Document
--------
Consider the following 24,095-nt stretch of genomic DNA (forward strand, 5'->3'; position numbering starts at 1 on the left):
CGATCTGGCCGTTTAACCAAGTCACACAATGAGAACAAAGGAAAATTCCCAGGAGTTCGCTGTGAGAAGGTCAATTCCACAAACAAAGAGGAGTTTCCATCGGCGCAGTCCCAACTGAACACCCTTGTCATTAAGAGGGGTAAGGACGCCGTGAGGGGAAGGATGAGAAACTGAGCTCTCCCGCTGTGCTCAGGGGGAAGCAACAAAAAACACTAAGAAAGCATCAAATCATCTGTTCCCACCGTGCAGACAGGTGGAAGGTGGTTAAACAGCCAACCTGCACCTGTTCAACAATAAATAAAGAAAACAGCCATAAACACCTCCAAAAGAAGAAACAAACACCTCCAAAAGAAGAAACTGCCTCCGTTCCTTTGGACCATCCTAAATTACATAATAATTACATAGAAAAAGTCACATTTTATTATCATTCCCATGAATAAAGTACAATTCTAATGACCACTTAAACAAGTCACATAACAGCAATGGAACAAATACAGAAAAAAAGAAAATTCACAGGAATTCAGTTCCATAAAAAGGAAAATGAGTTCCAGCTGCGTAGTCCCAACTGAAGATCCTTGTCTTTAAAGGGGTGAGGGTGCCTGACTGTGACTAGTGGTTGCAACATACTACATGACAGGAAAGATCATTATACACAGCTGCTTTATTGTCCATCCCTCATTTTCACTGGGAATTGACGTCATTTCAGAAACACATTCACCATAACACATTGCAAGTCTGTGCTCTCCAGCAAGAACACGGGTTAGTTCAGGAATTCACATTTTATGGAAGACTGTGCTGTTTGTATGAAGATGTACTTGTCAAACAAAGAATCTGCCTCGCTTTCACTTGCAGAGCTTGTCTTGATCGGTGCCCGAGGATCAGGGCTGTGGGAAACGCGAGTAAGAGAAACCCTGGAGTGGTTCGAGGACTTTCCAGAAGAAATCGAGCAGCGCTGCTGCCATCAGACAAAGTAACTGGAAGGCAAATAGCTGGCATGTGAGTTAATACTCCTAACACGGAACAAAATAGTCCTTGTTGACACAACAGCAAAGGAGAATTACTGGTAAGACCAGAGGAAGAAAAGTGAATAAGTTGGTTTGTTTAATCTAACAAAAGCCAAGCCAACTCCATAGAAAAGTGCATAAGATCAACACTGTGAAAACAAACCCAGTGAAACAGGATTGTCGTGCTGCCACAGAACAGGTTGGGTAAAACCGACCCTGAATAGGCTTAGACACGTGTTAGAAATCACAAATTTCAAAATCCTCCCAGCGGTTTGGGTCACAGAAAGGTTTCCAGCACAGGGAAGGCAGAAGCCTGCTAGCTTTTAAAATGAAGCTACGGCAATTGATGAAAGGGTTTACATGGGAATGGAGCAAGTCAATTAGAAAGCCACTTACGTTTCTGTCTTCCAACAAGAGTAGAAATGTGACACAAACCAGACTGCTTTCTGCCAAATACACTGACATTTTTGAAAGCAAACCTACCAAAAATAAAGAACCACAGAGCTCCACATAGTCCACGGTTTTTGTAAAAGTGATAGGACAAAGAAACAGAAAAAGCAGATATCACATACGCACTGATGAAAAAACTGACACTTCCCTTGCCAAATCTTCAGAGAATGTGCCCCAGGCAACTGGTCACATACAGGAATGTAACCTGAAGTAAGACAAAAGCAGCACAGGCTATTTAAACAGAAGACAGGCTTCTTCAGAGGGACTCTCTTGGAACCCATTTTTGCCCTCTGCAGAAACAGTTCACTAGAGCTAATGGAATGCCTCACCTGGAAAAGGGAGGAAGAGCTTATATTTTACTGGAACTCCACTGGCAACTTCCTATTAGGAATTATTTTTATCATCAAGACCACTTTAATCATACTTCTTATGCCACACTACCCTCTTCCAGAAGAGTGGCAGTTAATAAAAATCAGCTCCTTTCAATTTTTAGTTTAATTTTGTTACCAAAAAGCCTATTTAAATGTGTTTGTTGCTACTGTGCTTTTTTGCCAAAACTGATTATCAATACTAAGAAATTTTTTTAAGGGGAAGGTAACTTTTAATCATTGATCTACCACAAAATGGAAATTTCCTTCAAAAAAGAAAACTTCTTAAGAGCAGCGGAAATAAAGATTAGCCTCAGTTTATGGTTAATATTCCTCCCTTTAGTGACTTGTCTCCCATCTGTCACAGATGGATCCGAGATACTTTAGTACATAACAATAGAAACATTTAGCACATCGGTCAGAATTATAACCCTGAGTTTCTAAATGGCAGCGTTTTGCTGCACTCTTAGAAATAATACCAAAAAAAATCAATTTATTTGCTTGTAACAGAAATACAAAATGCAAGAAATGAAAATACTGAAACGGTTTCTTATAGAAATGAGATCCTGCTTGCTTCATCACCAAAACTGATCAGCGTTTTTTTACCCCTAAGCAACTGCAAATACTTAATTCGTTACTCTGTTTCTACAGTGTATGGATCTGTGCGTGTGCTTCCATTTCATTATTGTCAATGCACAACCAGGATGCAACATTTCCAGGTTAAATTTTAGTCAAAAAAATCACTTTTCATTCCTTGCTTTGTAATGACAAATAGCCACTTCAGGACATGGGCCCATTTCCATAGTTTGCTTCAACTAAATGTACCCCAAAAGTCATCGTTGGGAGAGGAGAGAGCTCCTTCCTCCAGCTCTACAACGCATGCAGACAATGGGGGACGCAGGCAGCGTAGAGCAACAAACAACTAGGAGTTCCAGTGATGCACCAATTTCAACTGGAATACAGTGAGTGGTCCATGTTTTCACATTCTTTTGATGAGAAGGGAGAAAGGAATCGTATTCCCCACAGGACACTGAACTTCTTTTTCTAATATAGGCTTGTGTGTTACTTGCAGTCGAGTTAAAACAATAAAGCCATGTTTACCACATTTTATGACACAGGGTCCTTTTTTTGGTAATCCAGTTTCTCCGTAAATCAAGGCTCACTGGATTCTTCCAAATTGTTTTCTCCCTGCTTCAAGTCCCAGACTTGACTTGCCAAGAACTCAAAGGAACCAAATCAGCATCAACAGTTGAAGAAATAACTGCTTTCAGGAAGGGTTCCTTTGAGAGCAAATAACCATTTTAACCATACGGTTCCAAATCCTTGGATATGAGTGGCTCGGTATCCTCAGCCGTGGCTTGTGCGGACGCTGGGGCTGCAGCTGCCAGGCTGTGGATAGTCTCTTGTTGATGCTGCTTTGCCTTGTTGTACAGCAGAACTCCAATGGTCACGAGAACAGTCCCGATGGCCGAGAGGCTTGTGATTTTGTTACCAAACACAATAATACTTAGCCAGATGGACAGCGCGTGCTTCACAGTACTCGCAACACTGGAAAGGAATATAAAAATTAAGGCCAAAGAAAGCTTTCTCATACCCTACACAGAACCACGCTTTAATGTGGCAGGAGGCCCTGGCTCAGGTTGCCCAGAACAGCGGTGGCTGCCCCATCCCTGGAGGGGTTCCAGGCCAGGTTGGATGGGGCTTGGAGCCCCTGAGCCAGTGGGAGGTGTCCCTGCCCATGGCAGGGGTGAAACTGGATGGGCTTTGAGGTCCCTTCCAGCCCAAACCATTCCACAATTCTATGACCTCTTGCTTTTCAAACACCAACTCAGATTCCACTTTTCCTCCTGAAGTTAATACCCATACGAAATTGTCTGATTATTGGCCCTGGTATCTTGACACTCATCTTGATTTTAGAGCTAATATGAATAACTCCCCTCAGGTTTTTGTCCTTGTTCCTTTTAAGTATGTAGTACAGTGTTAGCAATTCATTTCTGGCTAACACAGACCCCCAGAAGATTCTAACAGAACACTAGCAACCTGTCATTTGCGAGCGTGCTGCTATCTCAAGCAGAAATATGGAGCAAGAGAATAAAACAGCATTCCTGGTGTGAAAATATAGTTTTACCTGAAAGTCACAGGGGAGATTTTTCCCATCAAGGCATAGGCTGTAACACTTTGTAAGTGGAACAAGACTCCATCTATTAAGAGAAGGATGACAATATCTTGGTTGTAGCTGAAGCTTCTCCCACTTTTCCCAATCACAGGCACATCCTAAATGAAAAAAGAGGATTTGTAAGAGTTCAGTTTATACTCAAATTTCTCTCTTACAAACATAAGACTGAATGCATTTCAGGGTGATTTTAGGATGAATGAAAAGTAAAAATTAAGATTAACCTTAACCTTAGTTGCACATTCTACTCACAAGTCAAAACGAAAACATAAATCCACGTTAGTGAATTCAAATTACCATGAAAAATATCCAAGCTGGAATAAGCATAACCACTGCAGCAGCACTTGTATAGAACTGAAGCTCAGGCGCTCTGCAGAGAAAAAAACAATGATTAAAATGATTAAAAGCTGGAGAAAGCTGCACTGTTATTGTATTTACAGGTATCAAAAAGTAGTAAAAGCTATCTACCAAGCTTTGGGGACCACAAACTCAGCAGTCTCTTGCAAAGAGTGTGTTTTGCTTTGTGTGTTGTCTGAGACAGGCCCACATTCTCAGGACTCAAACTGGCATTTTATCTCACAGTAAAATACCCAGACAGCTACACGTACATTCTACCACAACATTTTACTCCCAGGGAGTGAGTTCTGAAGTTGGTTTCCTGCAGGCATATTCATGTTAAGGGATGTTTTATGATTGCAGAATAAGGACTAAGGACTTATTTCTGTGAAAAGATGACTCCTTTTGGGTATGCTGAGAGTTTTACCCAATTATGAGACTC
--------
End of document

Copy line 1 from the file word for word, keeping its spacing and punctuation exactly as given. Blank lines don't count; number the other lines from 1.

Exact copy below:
Consider the following 24,095-nt stretch of genomic DNA (forward strand, 5'->3'; position numbering starts at 1 on the left):